During the course of the study, 33 percent of patients progressed from smol­der­ing myeloma to symptomatic myeloma, 2 percent progressed to amyloidosis, and 2 percent died of causes unrelated to myeloma.  The median time to pro­gres­sion was 5.6 years.

The investigators detected chromo­som­al ab­nor­mal­i­ties in 91 percent of patients. The most common ab­nor­mal­i­ties included hy­per­dip­loi­dy (43 percent of patients), 1q gain (29 percent), t(11;14) (23 percent), del(13q) (20 percent), t(4;14) (9 percent), and del(17p) (6 percent).

The presence of del(17p), t(4;14), gain 1q, and hy­per­dip­loi­dy had significant negative impacts on time to pro­gres­sion. Patients with hy­per­dip­loi­dy had a decreased median time to pro­gres­sion of 3.9 years, and time to pro­gres­sion was 3.9 years for patients with gain 1q, 2.9 years for patients with t(4;14), and 2.0 years for patients with del(17p).

In contrast, the chromo­som­al ab­nor­mal­i­ties del(13q) and t(11;14) did not have a statistically significant effect on time to pro­gres­sion.

A fifth (20 percent) of patients had high tumor mass, which the investigators defined as having both 10 per­cent or more of total bone marrow plasma cells and a monoclonal (M) protein level of at least 3 g/dL. All other patients included in the study were defined as having low tumor mass.

Patients with low tumor mass had significantly longer time to pro­gres­sion (9.0 years) than patients with high tumor mass (1.2 years).

A fifth of patients also had a high proportion of cancerous plasma cells in their bone marrow, defined as hav­ing greater than 95 percent cancerous bone marrow plasma cells. Time to pro­gres­sion for these pa­tients was also 1.2 years, which was significantly shorter than the 9.0 years for patients with a lower proportion of cancerous bone marrow plasma cells.

Overall, the investigators found that four factors — a high proportion of cancerous bone marrow plasma cells, high tumor mass, hy­per­dip­loi­dy, and having one or more high-risk chromo­som­al ab­nor­mal­i­ties (del(17p), t(4;14), and gain 1q) — were independently associated with an increased risk of pro­gres­sion from smol­der­ing to symptomatic myeloma.

For more information, please refer to the study in Journal of Clinical Oncology (abstract).

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7 Comments »

  • heather said:

    I have a few chromosome abnormalities (t4; 14), q addition, but a low tumor mass as my m spike is only around 1.5 g/dL and 10-15% plasma cells . But the last sentence says they were independently associated with increase risk. Would I be considered high risk?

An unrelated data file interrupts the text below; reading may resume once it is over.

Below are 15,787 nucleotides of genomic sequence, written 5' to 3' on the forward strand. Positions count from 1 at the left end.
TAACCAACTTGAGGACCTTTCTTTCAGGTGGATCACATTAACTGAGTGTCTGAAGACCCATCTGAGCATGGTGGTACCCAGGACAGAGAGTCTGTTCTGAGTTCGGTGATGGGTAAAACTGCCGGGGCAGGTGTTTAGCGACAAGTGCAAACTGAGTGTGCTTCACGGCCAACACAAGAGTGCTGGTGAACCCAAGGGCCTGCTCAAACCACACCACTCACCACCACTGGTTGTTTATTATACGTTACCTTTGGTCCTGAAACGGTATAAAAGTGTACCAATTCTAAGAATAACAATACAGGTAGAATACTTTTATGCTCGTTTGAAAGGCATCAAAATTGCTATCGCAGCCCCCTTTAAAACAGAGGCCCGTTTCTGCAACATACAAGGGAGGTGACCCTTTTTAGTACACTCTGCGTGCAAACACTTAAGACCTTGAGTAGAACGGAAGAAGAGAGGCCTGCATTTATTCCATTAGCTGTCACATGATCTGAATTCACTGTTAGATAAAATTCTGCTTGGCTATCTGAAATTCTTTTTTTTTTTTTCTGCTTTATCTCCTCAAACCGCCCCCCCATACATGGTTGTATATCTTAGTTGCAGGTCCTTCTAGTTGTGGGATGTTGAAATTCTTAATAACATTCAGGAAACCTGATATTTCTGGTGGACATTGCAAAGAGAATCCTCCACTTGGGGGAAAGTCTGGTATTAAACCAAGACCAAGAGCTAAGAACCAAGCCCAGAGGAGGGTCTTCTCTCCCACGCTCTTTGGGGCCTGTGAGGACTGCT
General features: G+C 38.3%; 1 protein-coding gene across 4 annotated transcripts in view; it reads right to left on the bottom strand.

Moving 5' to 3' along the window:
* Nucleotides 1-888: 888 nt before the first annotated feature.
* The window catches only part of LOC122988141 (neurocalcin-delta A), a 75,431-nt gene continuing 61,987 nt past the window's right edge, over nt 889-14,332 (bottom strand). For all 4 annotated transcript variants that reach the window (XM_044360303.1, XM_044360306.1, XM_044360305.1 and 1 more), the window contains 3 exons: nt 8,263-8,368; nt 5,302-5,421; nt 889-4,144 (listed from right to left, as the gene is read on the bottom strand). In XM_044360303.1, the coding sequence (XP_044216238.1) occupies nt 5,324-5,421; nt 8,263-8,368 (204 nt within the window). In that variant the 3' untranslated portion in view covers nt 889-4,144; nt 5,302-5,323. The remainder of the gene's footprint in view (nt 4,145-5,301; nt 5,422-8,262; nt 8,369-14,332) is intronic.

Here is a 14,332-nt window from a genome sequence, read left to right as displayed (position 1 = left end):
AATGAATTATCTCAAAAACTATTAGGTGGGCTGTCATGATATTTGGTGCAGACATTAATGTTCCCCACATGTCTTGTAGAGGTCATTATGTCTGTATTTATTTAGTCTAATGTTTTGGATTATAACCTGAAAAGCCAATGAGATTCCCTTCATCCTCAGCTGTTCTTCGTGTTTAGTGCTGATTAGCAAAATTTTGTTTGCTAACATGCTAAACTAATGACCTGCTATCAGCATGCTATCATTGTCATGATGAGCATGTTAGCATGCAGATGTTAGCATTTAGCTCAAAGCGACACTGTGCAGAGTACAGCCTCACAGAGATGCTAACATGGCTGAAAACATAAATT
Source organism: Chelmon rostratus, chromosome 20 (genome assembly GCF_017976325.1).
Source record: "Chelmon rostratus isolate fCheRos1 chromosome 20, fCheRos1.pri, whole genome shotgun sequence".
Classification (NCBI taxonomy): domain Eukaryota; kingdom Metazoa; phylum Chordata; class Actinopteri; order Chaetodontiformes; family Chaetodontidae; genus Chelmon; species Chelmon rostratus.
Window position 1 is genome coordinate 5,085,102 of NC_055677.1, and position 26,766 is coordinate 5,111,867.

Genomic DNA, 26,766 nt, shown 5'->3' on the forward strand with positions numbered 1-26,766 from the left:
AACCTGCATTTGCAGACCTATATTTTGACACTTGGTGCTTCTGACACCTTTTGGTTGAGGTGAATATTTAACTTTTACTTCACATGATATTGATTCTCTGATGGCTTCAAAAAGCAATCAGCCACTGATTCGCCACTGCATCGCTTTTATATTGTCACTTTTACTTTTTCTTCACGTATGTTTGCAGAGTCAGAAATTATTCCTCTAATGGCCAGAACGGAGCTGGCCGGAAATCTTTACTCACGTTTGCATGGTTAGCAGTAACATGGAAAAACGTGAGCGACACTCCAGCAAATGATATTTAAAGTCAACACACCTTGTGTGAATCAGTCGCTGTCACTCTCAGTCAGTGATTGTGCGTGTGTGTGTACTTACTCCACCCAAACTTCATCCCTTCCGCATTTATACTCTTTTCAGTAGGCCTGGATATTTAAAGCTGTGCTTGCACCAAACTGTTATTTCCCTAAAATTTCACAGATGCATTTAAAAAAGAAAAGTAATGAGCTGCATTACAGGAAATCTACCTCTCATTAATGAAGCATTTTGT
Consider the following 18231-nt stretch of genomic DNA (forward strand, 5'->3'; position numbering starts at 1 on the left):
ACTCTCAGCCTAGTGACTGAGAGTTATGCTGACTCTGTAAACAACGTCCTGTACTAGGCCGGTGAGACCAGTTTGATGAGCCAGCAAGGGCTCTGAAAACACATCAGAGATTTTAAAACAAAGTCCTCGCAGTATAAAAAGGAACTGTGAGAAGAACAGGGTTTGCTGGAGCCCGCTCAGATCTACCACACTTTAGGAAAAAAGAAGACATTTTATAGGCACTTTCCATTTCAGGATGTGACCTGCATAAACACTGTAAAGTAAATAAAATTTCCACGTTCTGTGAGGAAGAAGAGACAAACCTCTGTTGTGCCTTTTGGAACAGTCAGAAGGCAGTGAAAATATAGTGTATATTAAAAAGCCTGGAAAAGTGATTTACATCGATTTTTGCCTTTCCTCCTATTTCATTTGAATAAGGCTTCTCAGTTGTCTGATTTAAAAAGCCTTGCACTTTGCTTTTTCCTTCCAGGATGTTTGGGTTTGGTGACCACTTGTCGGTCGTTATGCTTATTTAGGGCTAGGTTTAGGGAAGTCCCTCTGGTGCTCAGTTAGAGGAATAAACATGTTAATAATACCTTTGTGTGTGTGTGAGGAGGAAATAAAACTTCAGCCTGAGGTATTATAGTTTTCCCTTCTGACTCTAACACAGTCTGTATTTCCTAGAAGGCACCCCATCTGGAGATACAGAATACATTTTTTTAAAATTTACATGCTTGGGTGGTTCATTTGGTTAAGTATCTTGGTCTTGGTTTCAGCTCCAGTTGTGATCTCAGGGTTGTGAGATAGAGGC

• Myeloma Beacon Staff said:

    Thanks for the question, Heather.

    What the last sentence means is that each of the factors listed has an independent negative effect on the time to progression. This means that someone with, for example, the first two factors (but not the last two) will be likely to have a shorter time to progression than someone with just the first factor (but not the other three).

    In your case, you have only one of the four factors (high-risk chromosomal abnormalities), meaning that your time to progession is likely to be less than someone with none of the four factors, but not as low as someone who had (for example) all four factors.

    Of course, it’s important to emphasize that what the study reports is statistical tendencies that the authors found in their sample of patients. Each patient, like yourself, will have a unique experience, and there will always be patients with some of the risk factors identified in this study who nevertheless have long times to progression (or no progression whatsoever).

  • Multibilly said:

    You can listen to a more detailed verbal description of this report that goes into the various risk factors and time to progression here:

    http://jco.ascopubs.org/site/podcasts/index.xhtml

    Just click on the FISH for Smoldering Multiple Myeloma podcast from October 21st, 2013 to play on your browser.

  • Jan Stafl MD said:

    Where did the antiquated term “smoldering” originate? A much more appropriate description is premyeloma. It is a part of the spectrum of hematologic plasma cell disorders from MGUS, premyeloma, clinical multiple myeloma, to plasma cell leukemia.

  • Yolanda said:

    All of these studies are fine and all, but why can’t they show true conculsive results, rather it depends…
    I’m curious how this chromosomal abnormality mentioned sheds light on the percentage of young people or those under the age of 60 being diagnosed.It seems to me whether it’s asymtomatic, smoldering,plasmacytoma, or multiple myeloma it’s going to be an unfortunate journey either way.

  • heather said:

    Yolanda I was thinking the same thing. I wonder if, being 37 and having more time to progress than a 60 or 70 yr old, am I more likely to eventually progress? Would smoldering myeloma eventually progress in everyone if they had enough time? I could have 50 more yrs.

  • Yolanda said:

    Hi Heather,
    I see that our thoughts are about the same… if I get another 50 years (if blessed) and in my early forties does it really matter.
    I guess it does depend on the quality of life as this progresses, yet even that depends as the results as clearly we see each person gets through this disease very differently.